How did we meet?

Because we are both relatively new to Vancouver, it was difficult to find a teammate here. So we used the RGSoC google groups to search for teammates and there was where we met each other. We went to a coffee shop and discussed our application and we soon got along, especially because we both have cats =).

Thanks, RGSoC organizers for providing these mediums for us to find a teammate 🙂

How is work going?

This week has been great! We are reading and collecting information from the Public Lab codebase and the API docs/tests. Also, we focused on learning more about Git, RESTful API’s, and how to document code changes.

We also want to thank the Predictable Revenue for letting us use their space to work. Thiago, one of our coaches, works there and we asked if we could work there. The office is great and it’s located at the historical site of Vancouver, a central location in the city.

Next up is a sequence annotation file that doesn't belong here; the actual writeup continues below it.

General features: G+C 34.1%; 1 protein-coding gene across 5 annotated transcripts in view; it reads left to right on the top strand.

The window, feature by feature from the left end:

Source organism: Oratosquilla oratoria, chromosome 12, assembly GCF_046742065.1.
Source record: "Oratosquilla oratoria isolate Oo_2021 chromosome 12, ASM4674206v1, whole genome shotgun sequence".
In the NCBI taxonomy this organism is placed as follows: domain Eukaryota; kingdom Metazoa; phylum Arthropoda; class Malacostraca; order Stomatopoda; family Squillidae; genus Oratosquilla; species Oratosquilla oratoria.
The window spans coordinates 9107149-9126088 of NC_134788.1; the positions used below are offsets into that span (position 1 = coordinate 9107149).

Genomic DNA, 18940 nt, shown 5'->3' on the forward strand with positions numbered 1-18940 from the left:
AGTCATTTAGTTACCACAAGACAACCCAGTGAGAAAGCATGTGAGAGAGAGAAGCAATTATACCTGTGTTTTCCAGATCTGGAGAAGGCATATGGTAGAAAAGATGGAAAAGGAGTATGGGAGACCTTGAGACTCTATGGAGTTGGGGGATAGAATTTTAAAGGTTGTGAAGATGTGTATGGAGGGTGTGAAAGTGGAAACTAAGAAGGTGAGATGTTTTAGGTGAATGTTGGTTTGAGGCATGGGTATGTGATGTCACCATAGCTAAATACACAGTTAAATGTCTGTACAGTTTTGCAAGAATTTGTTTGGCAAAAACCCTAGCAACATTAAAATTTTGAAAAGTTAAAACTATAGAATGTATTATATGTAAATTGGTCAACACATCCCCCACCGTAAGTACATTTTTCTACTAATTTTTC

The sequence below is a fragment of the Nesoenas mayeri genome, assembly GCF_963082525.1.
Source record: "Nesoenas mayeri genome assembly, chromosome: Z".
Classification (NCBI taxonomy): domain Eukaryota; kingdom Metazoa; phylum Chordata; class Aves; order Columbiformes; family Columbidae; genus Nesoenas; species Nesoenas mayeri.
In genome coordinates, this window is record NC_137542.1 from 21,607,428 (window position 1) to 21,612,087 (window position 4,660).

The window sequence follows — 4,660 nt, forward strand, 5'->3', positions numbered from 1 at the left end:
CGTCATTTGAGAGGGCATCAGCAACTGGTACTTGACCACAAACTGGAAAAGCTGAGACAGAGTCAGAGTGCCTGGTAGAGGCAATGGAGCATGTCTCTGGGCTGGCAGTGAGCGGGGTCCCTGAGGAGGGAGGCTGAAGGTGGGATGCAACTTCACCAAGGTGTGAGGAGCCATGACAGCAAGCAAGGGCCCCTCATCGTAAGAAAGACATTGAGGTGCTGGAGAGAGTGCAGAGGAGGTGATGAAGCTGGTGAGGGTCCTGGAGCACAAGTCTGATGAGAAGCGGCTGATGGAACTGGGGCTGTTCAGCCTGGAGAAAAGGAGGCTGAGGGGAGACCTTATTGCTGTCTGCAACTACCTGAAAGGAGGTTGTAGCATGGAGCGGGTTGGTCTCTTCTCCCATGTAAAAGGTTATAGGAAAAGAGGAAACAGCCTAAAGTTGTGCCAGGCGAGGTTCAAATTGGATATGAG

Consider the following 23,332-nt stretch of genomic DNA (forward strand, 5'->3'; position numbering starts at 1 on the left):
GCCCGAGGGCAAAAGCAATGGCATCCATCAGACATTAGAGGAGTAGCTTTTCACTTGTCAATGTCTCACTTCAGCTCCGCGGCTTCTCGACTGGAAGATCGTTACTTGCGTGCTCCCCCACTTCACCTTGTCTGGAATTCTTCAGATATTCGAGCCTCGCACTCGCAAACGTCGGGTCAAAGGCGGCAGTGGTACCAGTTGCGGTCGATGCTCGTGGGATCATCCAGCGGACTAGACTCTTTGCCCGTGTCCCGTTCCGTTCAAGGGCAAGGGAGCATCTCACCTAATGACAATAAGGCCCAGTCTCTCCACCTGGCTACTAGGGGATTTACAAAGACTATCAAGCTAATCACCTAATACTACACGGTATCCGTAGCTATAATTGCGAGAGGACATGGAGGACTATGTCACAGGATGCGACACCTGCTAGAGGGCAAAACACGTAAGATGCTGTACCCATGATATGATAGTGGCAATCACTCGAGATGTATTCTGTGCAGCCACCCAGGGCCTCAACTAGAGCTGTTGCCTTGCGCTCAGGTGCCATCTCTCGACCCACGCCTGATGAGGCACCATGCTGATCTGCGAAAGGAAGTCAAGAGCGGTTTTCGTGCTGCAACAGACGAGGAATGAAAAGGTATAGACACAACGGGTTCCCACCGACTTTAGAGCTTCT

Camila, Julio, Stefanni and Thiago on our first day! picture taken by Stefanni Brasil

Camila, Julio, Stefanni, and Thiago on our first day! the picture was taken by Stefanni Brasil

Meet our Amazing Team

Coaches:

Thiago Araujo and Julio Albinati. Thanks for being our coaches, we couldn’t be part of this amazing program without your help.

Mentor:

One of the reasons we applied to work at Public Lab is because it’s a very inclusive and supportive community. Jeff Warren is always helping us and we are happy to be part of it.

Supervisor:

Mayar is our RGSoC’s Buddy and we want to thank you for all your support and advice for us to have a great summer of code.

Thanks, everyone for helping us and for being part of our team, you are amazing! 🙂

About our Summer Project

We are working as a part-time team on the Public Lab app, more specific on the API feature. We have a Planning Issue here with the Timeline and a Github Project page if you want to check out and/or give some help and tips 🙂 We don’t have much experience working with API’s so we are really excited to learn everything that we can this summer.